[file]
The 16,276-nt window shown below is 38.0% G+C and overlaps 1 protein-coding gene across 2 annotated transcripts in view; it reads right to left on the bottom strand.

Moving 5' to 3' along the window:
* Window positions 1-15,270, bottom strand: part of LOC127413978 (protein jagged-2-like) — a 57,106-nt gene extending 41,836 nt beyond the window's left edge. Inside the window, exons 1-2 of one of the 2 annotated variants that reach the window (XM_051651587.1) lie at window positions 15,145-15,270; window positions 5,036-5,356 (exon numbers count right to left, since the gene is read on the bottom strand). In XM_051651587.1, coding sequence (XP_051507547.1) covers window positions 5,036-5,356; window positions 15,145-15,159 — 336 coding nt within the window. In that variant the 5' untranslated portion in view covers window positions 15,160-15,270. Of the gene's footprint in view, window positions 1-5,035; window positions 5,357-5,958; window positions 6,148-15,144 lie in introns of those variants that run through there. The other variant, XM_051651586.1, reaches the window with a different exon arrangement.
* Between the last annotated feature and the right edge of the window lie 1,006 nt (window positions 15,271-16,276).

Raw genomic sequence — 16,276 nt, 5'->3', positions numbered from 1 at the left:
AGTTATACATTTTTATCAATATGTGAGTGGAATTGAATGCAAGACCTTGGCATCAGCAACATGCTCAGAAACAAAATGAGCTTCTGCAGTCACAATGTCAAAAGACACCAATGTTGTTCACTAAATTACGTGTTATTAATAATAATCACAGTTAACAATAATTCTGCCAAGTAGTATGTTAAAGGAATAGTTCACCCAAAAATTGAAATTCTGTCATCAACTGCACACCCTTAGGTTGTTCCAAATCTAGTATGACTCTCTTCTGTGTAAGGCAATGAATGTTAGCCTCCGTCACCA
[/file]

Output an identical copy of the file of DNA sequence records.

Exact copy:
The 16,276-nt window shown below is 38.0% G+C and overlaps 1 protein-coding gene across 2 annotated transcripts in view; it reads right to left on the bottom strand.

Moving 5' to 3' along the window:
* Window positions 1-15,270, bottom strand: part of LOC127413978 (protein jagged-2-like) — a 57,106-nt gene extending 41,836 nt beyond the window's left edge. Inside the window, exons 1-2 of one of the 2 annotated variants that reach the window (XM_051651587.1) lie at window positions 15,145-15,270; window positions 5,036-5,356 (exon numbers count right to left, since the gene is read on the bottom strand). In XM_051651587.1, coding sequence (XP_051507547.1) covers window positions 5,036-5,356; window positions 15,145-15,159 — 336 coding nt within the window. In that variant the 5' untranslated portion in view covers window positions 15,160-15,270. Of the gene's footprint in view, window positions 1-5,035; window positions 5,357-5,958; window positions 6,148-15,144 lie in introns of those variants that run through there. The other variant, XM_051651586.1, reaches the window with a different exon arrangement.
* Between the last annotated feature and the right edge of the window lie 1,006 nt (window positions 15,271-16,276).

Raw genomic sequence — 16,276 nt, 5'->3', positions numbered from 1 at the left:
AGTTATACATTTTTATCAATATGTGAGTGGAATTGAATGCAAGACCTTGGCATCAGCAACATGCTCAGAAACAAAATGAGCTTCTGCAGTCACAATGTCAAAAGACACCAATGTTGTTCACTAAATTACGTGTTATTAATAATAATCACAGTTAACAATAATTCTGCCAAGTAGTATGTTAAAGGAATAGTTCACCCAAAAATTGAAATTCTGTCATCAACTGCACACCCTTAGGTTGTTCCAAATCTAGTATGACTCTCTTCTGTGTAAGGCAATGAATGTTAGCCTCCGTCACCA